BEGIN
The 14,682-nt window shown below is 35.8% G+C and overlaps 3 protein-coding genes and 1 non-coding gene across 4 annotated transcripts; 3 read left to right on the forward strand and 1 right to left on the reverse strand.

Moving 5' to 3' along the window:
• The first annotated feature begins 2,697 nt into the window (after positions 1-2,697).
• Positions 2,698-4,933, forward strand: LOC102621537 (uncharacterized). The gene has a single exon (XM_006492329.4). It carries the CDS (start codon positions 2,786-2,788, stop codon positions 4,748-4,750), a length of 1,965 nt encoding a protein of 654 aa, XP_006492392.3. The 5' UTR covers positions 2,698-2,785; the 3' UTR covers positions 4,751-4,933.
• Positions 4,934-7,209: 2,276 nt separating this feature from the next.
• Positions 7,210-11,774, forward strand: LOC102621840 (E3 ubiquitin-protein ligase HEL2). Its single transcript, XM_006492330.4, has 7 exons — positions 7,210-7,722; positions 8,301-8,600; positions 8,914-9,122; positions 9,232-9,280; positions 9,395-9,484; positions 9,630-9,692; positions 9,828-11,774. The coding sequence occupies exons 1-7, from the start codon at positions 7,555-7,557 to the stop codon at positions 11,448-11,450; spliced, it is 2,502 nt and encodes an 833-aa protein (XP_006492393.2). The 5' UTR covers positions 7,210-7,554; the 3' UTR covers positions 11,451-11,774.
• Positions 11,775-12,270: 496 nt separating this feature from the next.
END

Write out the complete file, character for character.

The 14,682-nt window shown below is 35.8% G+C and overlaps 3 protein-coding genes and 1 non-coding gene across 4 annotated transcripts; 3 read left to right on the forward strand and 1 right to left on the reverse strand.

Moving 5' to 3' along the window:
• The first annotated feature begins 2,697 nt into the window (after positions 1-2,697).
• Positions 2,698-4,933, forward strand: LOC102621537 (uncharacterized). The gene has a single exon (XM_006492329.4). It carries the CDS (start codon positions 2,786-2,788, stop codon positions 4,748-4,750), a length of 1,965 nt encoding a protein of 654 aa, XP_006492392.3. The 5' UTR covers positions 2,698-2,785; the 3' UTR covers positions 4,751-4,933.
• Positions 4,934-7,209: 2,276 nt separating this feature from the next.
• Positions 7,210-11,774, forward strand: LOC102621840 (E3 ubiquitin-protein ligase HEL2). Its single transcript, XM_006492330.4, has 7 exons — positions 7,210-7,722; positions 8,301-8,600; positions 8,914-9,122; positions 9,232-9,280; positions 9,395-9,484; positions 9,630-9,692; positions 9,828-11,774. The coding sequence occupies exons 1-7, from the start codon at positions 7,555-7,557 to the stop codon at positions 11,448-11,450; spliced, it is 2,502 nt and encodes an 833-aa protein (XP_006492393.2). The 5' UTR covers positions 7,210-7,554; the 3' UTR covers positions 11,451-11,774.
• Positions 11,775-12,270: 496 nt separating this feature from the next.